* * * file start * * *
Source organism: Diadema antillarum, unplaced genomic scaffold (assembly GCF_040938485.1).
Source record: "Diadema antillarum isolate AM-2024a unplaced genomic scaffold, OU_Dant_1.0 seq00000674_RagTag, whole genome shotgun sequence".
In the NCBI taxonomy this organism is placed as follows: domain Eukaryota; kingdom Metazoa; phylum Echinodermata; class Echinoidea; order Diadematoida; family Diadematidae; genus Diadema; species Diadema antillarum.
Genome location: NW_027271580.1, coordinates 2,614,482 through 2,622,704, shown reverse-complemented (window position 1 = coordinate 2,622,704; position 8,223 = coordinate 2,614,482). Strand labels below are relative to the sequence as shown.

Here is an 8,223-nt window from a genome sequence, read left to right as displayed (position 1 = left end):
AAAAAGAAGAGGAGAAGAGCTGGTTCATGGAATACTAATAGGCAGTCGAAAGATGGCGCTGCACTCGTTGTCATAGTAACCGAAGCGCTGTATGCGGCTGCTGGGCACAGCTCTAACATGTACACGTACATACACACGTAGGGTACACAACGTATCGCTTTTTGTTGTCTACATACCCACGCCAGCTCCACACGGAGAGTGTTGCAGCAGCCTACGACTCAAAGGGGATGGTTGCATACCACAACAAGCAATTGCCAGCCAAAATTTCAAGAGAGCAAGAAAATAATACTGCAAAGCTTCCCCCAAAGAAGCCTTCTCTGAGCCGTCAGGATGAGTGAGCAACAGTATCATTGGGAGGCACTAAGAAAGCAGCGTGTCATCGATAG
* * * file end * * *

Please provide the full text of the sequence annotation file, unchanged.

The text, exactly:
Source organism: Diadema antillarum, unplaced genomic scaffold (assembly GCF_040938485.1).
Source record: "Diadema antillarum isolate AM-2024a unplaced genomic scaffold, OU_Dant_1.0 seq00000674_RagTag, whole genome shotgun sequence".
In the NCBI taxonomy this organism is placed as follows: domain Eukaryota; kingdom Metazoa; phylum Echinodermata; class Echinoidea; order Diadematoida; family Diadematidae; genus Diadema; species Diadema antillarum.
Genome location: NW_027271580.1, coordinates 2,614,482 through 2,622,704, shown reverse-complemented (window position 1 = coordinate 2,622,704; position 8,223 = coordinate 2,614,482). Strand labels below are relative to the sequence as shown.

Here is an 8,223-nt window from a genome sequence, read left to right as displayed (position 1 = left end):
AAAAAGAAGAGGAGAAGAGCTGGTTCATGGAATACTAATAGGCAGTCGAAAGATGGCGCTGCACTCGTTGTCATAGTAACCGAAGCGCTGTATGCGGCTGCTGGGCACAGCTCTAACATGTACACGTACATACACACGTAGGGTACACAACGTATCGCTTTTTGTTGTCTACATACCCACGCCAGCTCCACACGGAGAGTGTTGCAGCAGCCTACGACTCAAAGGGGATGGTTGCATACCACAACAAGCAATTGCCAGCCAAAATTTCAAGAGAGCAAGAAAATAATACTGCAAAGCTTCCCCCAAAGAAGCCTTCTCTGAGCCGTCAGGATGAGTGAGCAACAGTATCATTGGGAGGCACTAAGAAAGCAGCGTGTCATCGATAG